The Threat of the Imaginary in the French Classical Age

Auteur / Author: 
Alison CALHOUN (Department of French and Italian, Indiana University, États-Unis)
Mardi 23 Août 2011 - 15:15


For both Quintilian (De Oratore, Book 11) and Augustine (Conf., X, VIII) our memory, in which is stored an infinite number of images emerging from the confrontation between the real and our imaginary, remains impossible to explain. For the image we associate with a certain thought is not necessarily based on common sense. On the contrary, images in our memory are quite arbitrary. How then does the good orator incarnate appropriate signals and gestures to help impress his argument upon the memory of his listener? In theater, moreover, how are actors supposed to personify the meaning of the poet’s words, knowing that despite their efforts, their perfection of oration and declamation, the spectator might still have a relationship with images that works outside of their rhetorical persuasion?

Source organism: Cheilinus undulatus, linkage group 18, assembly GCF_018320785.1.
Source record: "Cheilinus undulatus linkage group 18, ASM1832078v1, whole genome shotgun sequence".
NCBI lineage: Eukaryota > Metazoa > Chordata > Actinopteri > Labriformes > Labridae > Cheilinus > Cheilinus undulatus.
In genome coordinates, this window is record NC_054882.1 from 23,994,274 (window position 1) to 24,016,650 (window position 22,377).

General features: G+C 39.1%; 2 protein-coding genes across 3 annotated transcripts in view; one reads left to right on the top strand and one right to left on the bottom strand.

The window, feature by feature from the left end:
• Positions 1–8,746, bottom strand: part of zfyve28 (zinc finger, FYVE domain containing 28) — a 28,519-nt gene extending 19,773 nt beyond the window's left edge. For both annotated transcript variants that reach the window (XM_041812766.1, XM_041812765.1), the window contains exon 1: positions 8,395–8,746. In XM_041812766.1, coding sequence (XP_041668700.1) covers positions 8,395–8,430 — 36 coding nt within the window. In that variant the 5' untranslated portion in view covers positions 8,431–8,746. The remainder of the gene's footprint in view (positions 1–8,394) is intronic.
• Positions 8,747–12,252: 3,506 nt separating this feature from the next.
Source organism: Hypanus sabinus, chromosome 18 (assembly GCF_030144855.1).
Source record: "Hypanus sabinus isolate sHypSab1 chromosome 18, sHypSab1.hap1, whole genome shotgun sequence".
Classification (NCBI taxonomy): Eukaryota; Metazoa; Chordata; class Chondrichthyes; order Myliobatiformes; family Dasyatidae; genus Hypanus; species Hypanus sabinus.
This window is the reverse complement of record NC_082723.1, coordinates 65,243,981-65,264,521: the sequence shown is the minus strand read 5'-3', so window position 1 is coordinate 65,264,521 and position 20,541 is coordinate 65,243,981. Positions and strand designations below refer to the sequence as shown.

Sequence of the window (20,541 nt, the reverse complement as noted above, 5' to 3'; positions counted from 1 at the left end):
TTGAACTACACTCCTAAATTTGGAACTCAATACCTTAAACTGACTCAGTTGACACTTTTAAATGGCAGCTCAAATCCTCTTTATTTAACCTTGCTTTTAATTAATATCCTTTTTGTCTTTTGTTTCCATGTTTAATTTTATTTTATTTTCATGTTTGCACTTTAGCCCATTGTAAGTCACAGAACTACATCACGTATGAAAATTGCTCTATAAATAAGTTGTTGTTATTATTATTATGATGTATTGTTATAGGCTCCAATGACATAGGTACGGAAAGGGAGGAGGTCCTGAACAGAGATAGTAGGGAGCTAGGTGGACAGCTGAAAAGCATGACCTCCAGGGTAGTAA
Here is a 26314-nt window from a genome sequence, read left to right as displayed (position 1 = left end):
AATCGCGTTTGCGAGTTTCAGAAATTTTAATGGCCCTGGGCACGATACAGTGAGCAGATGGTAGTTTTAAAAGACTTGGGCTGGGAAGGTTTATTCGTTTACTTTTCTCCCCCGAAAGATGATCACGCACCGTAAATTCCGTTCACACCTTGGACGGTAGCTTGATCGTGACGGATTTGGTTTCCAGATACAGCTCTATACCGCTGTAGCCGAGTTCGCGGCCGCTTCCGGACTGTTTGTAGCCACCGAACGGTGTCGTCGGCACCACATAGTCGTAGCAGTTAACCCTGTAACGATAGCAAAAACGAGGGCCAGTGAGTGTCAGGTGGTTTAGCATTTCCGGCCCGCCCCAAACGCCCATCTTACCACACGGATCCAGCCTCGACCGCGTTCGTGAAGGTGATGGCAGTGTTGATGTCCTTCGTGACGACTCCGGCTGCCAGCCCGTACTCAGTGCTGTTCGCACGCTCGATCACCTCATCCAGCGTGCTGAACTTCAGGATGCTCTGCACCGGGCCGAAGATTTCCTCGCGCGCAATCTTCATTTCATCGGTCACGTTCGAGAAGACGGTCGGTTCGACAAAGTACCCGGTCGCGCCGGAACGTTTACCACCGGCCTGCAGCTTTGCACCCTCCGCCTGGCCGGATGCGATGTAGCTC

In this talk, I will consider the delicate interplay of word and image in the context of the 17th century French stage, focusing on the challenge the imaginary posed to the development of new genres, such as the comédie-ballet and the tragédie lyrique. I will argue that because France’s classical theater was rigorously codified, based on rules meant to insure a proper sense of vraisemblance and decorum, the arbitrary nature of the spectator’s relationship to images, through their faculty of memory, was a threat to the moral demands of the time (see Saint Evremond’s comedy, Les Opéras. Genève, Droz: 1979: 69). The sung drama was especially menacing, because not only were words being transformed by melodies and harmony, the stage settings and décor were ever more fantastical, testing the viewers’ ability to create distance between themselves and these mechanisms; testing their subjectivity. My talk will focus on the initial negative reception of Italian opera in Paris under Mazarin: their stagings, décor, and the critique of these works. I will then analyze the success of the first and last tragédies en musique of Lully and Quinault (Cadmus et Hermione and Armide), demonstrating the ways in which these collaborators offset the threat of the imaginary by perfecting their rhetorical expressions, in the gestures of the actors, the stage décor and costumes.